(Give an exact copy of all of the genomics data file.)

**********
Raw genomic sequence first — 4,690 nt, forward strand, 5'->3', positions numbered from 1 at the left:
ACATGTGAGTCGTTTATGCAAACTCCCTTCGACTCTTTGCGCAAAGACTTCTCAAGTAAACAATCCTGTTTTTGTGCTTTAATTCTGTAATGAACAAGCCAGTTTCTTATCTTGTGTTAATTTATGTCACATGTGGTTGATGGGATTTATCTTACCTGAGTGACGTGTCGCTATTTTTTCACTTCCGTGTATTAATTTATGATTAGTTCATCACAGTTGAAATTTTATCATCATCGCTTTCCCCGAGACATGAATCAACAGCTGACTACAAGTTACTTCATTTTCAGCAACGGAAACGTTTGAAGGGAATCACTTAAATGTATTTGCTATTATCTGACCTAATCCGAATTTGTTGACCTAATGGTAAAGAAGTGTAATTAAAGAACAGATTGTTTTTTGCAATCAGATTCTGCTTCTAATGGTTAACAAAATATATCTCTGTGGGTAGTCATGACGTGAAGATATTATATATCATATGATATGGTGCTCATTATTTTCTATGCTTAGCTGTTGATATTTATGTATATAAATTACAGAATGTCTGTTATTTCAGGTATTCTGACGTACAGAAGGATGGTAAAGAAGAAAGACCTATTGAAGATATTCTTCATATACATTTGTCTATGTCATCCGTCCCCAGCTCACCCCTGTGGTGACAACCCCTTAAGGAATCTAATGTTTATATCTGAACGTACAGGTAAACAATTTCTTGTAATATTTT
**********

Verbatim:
Raw genomic sequence first — 4,690 nt, forward strand, 5'->3', positions numbered from 1 at the left:
ACATGTGAGTCGTTTATGCAAACTCCCTTCGACTCTTTGCGCAAAGACTTCTCAAGTAAACAATCCTGTTTTTGTGCTTTAATTCTGTAATGAACAAGCCAGTTTCTTATCTTGTGTTAATTTATGTCACATGTGGTTGATGGGATTTATCTTACCTGAGTGACGTGTCGCTATTTTTTCACTTCCGTGTATTAATTTATGATTAGTTCATCACAGTTGAAATTTTATCATCATCGCTTTCCCCGAGACATGAATCAACAGCTGACTACAAGTTACTTCATTTTCAGCAACGGAAACGTTTGAAGGGAATCACTTAAATGTATTTGCTATTATCTGACCTAATCCGAATTTGTTGACCTAATGGTAAAGAAGTGTAATTAAAGAACAGATTGTTTTTTGCAATCAGATTCTGCTTCTAATGGTTAACAAAATATATCTCTGTGGGTAGTCATGACGTGAAGATATTATATATCATATGATATGGTGCTCATTATTTTCTATGCTTAGCTGTTGATATTTATGTATATAAATTACAGAATGTCTGTTATTTCAGGTATTCTGACGTACAGAAGGATGGTAAAGAAGAAAGACCTATTGAAGATATTCTTCATATACATTTGTCTATGTCATCCGTCCCCAGCTCACCCCTGTGGTGACAACCCCTTAAGGAATCTAATGTTTATATCTGAACGTACAGGTAAACAATTTCTTGTAATATTTT